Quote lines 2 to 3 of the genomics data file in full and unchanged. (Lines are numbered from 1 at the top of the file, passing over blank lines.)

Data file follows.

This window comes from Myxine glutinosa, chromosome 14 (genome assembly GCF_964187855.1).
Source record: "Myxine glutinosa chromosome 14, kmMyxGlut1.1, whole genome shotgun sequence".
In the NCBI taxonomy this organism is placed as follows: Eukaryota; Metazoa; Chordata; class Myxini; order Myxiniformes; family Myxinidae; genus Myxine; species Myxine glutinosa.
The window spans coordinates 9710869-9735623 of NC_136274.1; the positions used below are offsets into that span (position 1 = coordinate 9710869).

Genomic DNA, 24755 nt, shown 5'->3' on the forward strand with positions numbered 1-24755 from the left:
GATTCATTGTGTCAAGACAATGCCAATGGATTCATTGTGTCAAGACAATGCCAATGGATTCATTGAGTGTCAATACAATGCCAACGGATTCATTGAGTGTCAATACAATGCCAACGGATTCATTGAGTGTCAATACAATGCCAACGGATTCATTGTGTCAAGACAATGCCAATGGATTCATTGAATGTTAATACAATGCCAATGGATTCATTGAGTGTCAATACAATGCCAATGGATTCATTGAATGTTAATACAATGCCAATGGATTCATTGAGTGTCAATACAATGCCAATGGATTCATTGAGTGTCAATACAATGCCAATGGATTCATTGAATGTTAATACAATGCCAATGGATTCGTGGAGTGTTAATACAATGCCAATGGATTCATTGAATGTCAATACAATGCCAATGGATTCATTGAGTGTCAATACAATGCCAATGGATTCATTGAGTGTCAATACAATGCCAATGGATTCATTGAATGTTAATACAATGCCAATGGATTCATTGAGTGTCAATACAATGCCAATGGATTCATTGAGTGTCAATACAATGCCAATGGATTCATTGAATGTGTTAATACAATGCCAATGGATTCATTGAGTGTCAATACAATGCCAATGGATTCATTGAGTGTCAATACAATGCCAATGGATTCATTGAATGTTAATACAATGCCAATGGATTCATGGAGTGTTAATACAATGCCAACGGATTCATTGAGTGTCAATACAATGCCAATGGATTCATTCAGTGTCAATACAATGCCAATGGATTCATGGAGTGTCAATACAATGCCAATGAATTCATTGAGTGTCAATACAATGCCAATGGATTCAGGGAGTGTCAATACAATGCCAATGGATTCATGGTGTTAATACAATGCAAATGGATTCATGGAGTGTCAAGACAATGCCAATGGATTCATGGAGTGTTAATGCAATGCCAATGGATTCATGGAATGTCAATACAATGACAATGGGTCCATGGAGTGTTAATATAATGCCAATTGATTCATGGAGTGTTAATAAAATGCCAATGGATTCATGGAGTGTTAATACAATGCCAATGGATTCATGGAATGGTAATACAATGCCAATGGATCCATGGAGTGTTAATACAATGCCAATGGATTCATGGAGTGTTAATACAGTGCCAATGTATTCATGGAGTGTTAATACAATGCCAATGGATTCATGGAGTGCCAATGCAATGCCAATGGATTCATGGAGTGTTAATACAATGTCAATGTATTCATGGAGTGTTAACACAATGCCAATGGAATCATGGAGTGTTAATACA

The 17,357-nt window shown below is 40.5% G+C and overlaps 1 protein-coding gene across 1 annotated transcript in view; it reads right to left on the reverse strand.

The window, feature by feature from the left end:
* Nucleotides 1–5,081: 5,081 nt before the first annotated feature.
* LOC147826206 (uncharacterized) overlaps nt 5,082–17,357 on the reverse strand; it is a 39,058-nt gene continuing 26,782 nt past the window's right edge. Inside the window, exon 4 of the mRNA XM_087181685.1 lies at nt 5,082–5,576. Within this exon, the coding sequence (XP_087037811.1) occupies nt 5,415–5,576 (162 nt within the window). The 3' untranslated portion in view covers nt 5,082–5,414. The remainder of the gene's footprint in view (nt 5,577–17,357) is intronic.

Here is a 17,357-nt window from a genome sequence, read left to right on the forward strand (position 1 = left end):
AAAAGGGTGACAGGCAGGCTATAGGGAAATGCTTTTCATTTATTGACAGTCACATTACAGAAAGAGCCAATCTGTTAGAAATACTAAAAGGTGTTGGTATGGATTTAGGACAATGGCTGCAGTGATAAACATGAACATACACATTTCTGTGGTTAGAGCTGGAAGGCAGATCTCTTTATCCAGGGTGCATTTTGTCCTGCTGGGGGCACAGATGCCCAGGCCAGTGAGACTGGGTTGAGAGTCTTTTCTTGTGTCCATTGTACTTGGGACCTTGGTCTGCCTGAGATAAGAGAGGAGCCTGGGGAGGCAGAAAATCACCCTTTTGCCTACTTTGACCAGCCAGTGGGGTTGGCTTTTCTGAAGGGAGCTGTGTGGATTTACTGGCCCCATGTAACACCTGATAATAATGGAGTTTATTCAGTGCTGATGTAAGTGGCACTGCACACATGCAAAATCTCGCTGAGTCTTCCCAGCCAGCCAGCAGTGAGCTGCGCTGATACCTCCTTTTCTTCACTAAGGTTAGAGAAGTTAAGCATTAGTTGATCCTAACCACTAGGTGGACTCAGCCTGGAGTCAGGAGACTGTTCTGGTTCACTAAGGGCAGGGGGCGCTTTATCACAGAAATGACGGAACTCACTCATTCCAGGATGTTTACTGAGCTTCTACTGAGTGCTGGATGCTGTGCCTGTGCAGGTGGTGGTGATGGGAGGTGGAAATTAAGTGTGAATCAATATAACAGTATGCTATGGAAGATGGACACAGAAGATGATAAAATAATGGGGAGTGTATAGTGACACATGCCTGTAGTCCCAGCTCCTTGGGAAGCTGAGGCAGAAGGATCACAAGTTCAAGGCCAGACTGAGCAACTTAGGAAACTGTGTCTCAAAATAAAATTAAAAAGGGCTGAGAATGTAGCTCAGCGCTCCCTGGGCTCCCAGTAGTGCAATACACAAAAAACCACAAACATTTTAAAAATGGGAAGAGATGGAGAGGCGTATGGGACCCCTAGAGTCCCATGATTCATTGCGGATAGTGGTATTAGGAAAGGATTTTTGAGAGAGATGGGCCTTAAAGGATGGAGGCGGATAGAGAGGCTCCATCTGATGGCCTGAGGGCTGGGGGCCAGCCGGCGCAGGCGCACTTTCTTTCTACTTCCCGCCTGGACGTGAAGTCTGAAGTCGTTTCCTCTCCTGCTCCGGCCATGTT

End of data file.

Source record: "Myxine glutinosa chromosome 14, kmMyxGlut1.1, whole genome shotgun sequence".
In the NCBI taxonomy this organism is placed as follows: Eukaryota; Metazoa; Chordata; class Myxini; order Myxiniformes; family Myxinidae; genus Myxine; species Myxine glutinosa.